Edited by - Bill Boyle on 05 Sep 2015 08:45:50 AM
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421 Bird
Tribal Scout

USA
29 Posts

Posted - 07 Sep 2015 :  2:20:39 PM  Show Profile  Reply with Quote
I disconnected the vacuum advance and plugged it. At idle, I set it at 11 degrees. Then brought the rpm's up to 4, 000, but only had 25 degrees of total advance. I then raised the idle advance to 15 degrees and brought the rpm's up to 4, 000, and read 29 degrees total. I am not sure why I am not getting the full 23 degrees of mechanical advance.
I hooked the vacuum advance up and raised rpm's to 4, 000. Total advance was 41 degrees.
The car seems to be running fine. The motor does not run hot, and there is no hesitation. I have not gone wot yet, but when I did get on it briefly, the motor ran fine. Also, starts right up when hot.
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Bill Boyle
Horse Feathers (Charter Member)

USA
4797 Posts

Posted - 07 Sep 2015 :  7:55:39 PM  Show Profile  Visit Bill Boyle's Homepage  Reply with Quote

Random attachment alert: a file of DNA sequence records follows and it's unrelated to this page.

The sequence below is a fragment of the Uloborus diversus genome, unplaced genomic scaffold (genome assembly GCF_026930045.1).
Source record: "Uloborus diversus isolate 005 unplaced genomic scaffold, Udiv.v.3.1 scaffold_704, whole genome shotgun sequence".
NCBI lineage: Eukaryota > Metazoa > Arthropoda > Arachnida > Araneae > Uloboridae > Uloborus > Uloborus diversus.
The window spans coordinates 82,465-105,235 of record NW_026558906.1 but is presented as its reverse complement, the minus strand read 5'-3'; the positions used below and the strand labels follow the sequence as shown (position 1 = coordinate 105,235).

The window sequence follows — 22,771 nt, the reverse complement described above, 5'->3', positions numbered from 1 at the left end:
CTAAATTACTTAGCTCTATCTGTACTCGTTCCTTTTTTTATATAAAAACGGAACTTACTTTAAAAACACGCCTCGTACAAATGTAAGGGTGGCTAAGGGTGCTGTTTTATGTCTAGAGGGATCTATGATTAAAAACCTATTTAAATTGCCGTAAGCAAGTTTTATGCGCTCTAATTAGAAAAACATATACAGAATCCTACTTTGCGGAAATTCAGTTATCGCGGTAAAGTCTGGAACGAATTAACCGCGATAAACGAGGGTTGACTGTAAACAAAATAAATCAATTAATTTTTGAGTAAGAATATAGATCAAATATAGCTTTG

Hmmm. The weights are only providing 14 degrees of centrifugal advance (mechanical). The tension of your springs is preventing more or there is a stop in place limiting further advance. Typically most HEI type distributors allow 19-20 without modification.

The total amount of mechanical advance should terminate around 3000 rpm. With vacuum assist the advance will add to the mechanical advance. At 3000 rpm you should see a total of 34 mechanical degree (14 initial + 20 mechanical). Add another 10 with vacuum at 3000 rpm under part cruising throttle and you engine should see 44 total timing (vac and mechanical).

Based on what you've posted, I can only conclude that more tuning is needed.

"Dedicated to keeping the classic Pontiac engine alive."

----
400 bored +.030, forged TRW pistons, ported 62 heads, Hedman headers, 2.5 SS dual exhaust X Pypes, Comp 276AH10 cam, Scorpion 1.65 RR, 850 Q-jet, stock intake & tuned HEI; original owner.
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421 Bird
Tribal Scout